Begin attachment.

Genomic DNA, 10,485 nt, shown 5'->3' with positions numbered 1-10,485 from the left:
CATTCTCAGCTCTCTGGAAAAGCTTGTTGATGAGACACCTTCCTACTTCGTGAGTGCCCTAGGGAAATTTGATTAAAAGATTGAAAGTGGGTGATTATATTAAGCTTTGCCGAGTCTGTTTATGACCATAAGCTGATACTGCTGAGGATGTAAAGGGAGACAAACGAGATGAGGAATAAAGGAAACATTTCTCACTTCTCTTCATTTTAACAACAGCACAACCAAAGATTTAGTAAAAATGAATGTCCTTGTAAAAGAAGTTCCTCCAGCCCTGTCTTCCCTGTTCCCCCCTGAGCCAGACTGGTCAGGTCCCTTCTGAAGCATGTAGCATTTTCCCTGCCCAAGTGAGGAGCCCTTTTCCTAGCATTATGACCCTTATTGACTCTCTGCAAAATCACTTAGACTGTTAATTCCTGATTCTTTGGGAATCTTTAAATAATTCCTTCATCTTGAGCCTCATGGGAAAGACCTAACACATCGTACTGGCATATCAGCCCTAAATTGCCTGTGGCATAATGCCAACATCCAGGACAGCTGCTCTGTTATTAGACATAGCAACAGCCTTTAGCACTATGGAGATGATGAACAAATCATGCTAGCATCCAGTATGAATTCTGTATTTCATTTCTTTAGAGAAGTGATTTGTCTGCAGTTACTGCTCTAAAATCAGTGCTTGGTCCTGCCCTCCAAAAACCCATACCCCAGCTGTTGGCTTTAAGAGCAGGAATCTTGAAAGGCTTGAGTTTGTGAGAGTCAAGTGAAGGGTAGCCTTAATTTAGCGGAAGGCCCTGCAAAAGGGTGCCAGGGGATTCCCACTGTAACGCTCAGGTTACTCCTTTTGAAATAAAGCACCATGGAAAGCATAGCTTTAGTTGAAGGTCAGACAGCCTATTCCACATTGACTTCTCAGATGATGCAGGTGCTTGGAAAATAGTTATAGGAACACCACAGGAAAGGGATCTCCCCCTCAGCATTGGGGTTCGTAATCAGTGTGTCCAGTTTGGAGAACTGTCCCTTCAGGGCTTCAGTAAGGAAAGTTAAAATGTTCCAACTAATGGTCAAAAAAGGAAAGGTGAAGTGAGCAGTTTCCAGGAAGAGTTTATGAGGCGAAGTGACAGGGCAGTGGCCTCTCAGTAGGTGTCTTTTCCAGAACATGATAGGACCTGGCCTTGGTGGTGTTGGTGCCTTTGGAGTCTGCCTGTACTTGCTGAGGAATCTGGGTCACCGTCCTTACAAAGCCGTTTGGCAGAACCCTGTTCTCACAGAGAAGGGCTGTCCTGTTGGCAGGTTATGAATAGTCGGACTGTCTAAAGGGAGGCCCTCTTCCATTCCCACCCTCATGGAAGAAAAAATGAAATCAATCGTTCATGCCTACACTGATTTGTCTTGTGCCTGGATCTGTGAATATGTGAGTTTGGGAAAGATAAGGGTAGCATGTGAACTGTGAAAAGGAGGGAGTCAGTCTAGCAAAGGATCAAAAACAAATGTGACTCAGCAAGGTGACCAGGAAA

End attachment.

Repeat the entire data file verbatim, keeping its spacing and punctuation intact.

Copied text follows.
Genomic DNA, 10,485 nt, shown 5'->3' with positions numbered 1-10,485 from the left:
CATTCTCAGCTCTCTGGAAAAGCTTGTTGATGAGACACCTTCCTACTTCGTGAGTGCCCTAGGGAAATTTGATTAAAAGATTGAAAGTGGGTGATTATATTAAGCTTTGCCGAGTCTGTTTATGACCATAAGCTGATACTGCTGAGGATGTAAAGGGAGACAAACGAGATGAGGAATAAAGGAAACATTTCTCACTTCTCTTCATTTTAACAACAGCACAACCAAAGATTTAGTAAAAATGAATGTCCTTGTAAAAGAAGTTCCTCCAGCCCTGTCTTCCCTGTTCCCCCCTGAGCCAGACTGGTCAGGTCCCTTCTGAAGCATGTAGCATTTTCCCTGCCCAAGTGAGGAGCCCTTTTCCTAGCATTATGACCCTTATTGACTCTCTGCAAAATCACTTAGACTGTTAATTCCTGATTCTTTGGGAATCTTTAAATAATTCCTTCATCTTGAGCCTCATGGGAAAGACCTAACACATCGTACTGGCATATCAGCCCTAAATTGCCTGTGGCATAATGCCAACATCCAGGACAGCTGCTCTGTTATTAGACATAGCAACAGCCTTTAGCACTATGGAGATGATGAACAAATCATGCTAGCATCCAGTATGAATTCTGTATTTCATTTCTTTAGAGAAGTGATTTGTCTGCAGTTACTGCTCTAAAATCAGTGCTTGGTCCTGCCCTCCAAAAACCCATACCCCAGCTGTTGGCTTTAAGAGCAGGAATCTTGAAAGGCTTGAGTTTGTGAGAGTCAAGTGAAGGGTAGCCTTAATTTAGCGGAAGGCCCTGCAAAAGGGTGCCAGGGGATTCCCACTGTAACGCTCAGGTTACTCCTTTTGAAATAAAGCACCATGGAAAGCATAGCTTTAGTTGAAGGTCAGACAGCCTATTCCACATTGACTTCTCAGATGATGCAGGTGCTTGGAAAATAGTTATAGGAACACCACAGGAAAGGGATCTCCCCCTCAGCATTGGGGTTCGTAATCAGTGTGTCCAGTTTGGAGAACTGTCCCTTCAGGGCTTCAGTAAGGAAAGTTAAAATGTTCCAACTAATGGTCAAAAAAGGAAAGGTGAAGTGAGCAGTTTCCAGGAAGAGTTTATGAGGCGAAGTGACAGGGCAGTGGCCTCTCAGTAGGTGTCTTTTCCAGAACATGATAGGACCTGGCCTTGGTGGTGTTGGTGCCTTTGGAGTCTGCCTGTACTTGCTGAGGAATCTGGGTCACCGTCCTTACAAAGCCGTTTGGCAGAACCCTGTTCTCACAGAGAAGGGCTGTCCTGTTGGCAGGTTATGAATAGTCGGACTGTCTAAAGGGAGGCCCTCTTCCATTCCCACCCTCATGGAAGAAAAAATGAAATCAATCGTTCATGCCTACACTGATTTGTCTTGTGCCTGGATCTGTGAATATGTGAGTTTGGGAAAGATAAGGGTAGCATGTGAACTGTGAAAAGGAGGGAGTCAGTCTAGCAAAGGATCAAAAACAAATGTGACTCAGCAAGGTGACCAGGAAA